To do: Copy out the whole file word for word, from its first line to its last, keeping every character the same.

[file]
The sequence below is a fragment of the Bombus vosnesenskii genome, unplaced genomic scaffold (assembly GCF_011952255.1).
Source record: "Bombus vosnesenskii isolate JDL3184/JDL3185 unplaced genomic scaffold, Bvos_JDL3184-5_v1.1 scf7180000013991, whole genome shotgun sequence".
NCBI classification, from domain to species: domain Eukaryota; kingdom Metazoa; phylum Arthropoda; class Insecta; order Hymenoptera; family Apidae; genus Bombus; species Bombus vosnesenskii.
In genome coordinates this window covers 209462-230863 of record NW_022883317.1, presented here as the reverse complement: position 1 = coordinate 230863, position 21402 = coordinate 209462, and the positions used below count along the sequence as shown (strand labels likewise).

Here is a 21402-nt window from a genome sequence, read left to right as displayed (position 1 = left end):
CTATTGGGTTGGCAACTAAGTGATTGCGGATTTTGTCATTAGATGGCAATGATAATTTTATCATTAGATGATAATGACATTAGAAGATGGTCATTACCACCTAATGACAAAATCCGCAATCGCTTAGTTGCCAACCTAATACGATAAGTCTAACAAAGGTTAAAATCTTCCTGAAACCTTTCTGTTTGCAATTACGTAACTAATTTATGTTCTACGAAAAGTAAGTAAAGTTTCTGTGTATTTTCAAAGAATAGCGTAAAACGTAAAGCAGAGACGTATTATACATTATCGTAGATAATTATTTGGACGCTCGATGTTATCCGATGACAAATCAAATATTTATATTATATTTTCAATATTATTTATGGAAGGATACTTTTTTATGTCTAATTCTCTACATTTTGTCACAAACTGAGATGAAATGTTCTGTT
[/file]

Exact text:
The sequence below is a fragment of the Bombus vosnesenskii genome, unplaced genomic scaffold (assembly GCF_011952255.1).
Source record: "Bombus vosnesenskii isolate JDL3184/JDL3185 unplaced genomic scaffold, Bvos_JDL3184-5_v1.1 scf7180000013991, whole genome shotgun sequence".
NCBI classification, from domain to species: domain Eukaryota; kingdom Metazoa; phylum Arthropoda; class Insecta; order Hymenoptera; family Apidae; genus Bombus; species Bombus vosnesenskii.
In genome coordinates this window covers 209462-230863 of record NW_022883317.1, presented here as the reverse complement: position 1 = coordinate 230863, position 21402 = coordinate 209462, and the positions used below count along the sequence as shown (strand labels likewise).

Here is a 21402-nt window from a genome sequence, read left to right as displayed (position 1 = left end):
CTATTGGGTTGGCAACTAAGTGATTGCGGATTTTGTCATTAGATGGCAATGATAATTTTATCATTAGATGATAATGACATTAGAAGATGGTCATTACCACCTAATGACAAAATCCGCAATCGCTTAGTTGCCAACCTAATACGATAAGTCTAACAAAGGTTAAAATCTTCCTGAAACCTTTCTGTTTGCAATTACGTAACTAATTTATGTTCTACGAAAAGTAAGTAAAGTTTCTGTGTATTTTCAAAGAATAGCGTAAAACGTAAAGCAGAGACGTATTATACATTATCGTAGATAATTATTTGGACGCTCGATGTTATCCGATGACAAATCAAATATTTATATTATATTTTCAATATTATTTATGGAAGGATACTTTTTTATGTCTAATTCTCTACATTTTGTCACAAACTGAGATGAAATGTTCTGTT